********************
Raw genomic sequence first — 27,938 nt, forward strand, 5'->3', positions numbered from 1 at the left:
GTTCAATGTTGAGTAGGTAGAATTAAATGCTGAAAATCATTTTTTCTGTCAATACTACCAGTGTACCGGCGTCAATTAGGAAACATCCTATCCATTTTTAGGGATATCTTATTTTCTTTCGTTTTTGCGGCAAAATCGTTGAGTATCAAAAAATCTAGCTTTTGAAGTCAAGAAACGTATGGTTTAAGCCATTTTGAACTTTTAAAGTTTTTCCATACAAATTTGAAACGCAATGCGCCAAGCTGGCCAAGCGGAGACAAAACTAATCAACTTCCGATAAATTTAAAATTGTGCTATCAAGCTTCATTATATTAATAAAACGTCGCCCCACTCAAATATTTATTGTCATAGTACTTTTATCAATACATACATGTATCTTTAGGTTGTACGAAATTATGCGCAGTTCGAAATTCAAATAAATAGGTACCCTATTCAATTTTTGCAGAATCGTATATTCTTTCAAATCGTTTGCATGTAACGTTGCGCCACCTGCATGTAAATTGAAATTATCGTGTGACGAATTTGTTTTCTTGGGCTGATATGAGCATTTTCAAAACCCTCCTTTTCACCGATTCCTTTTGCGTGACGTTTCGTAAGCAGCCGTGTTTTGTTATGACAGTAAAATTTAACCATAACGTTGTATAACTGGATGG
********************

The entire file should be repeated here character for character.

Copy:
Raw genomic sequence first — 27,938 nt, forward strand, 5'->3', positions numbered from 1 at the left:
GTTCAATGTTGAGTAGGTAGAATTAAATGCTGAAAATCATTTTTTCTGTCAATACTACCAGTGTACCGGCGTCAATTAGGAAACATCCTATCCATTTTTAGGGATATCTTATTTTCTTTCGTTTTTGCGGCAAAATCGTTGAGTATCAAAAAATCTAGCTTTTGAAGTCAAGAAACGTATGGTTTAAGCCATTTTGAACTTTTAAAGTTTTTCCATACAAATTTGAAACGCAATGCGCCAAGCTGGCCAAGCGGAGACAAAACTAATCAACTTCCGATAAATTTAAAATTGTGCTATCAAGCTTCATTATATTAATAAAACGTCGCCCCACTCAAATATTTATTGTCATAGTACTTTTATCAATACATACATGTATCTTTAGGTTGTACGAAATTATGCGCAGTTCGAAATTCAAATAAATAGGTACCCTATTCAATTTTTGCAGAATCGTATATTCTTTCAAATCGTTTGCATGTAACGTTGCGCCACCTGCATGTAAATTGAAATTATCGTGTGACGAATTTGTTTTCTTGGGCTGATATGAGCATTTTCAAAACCCTCCTTTTCACCGATTCCTTTTGCGTGACGTTTCGTAAGCAGCCGTGTTTTGTTATGACAGTAAAATTTAACCATAACGTTGTATAACTGGATGG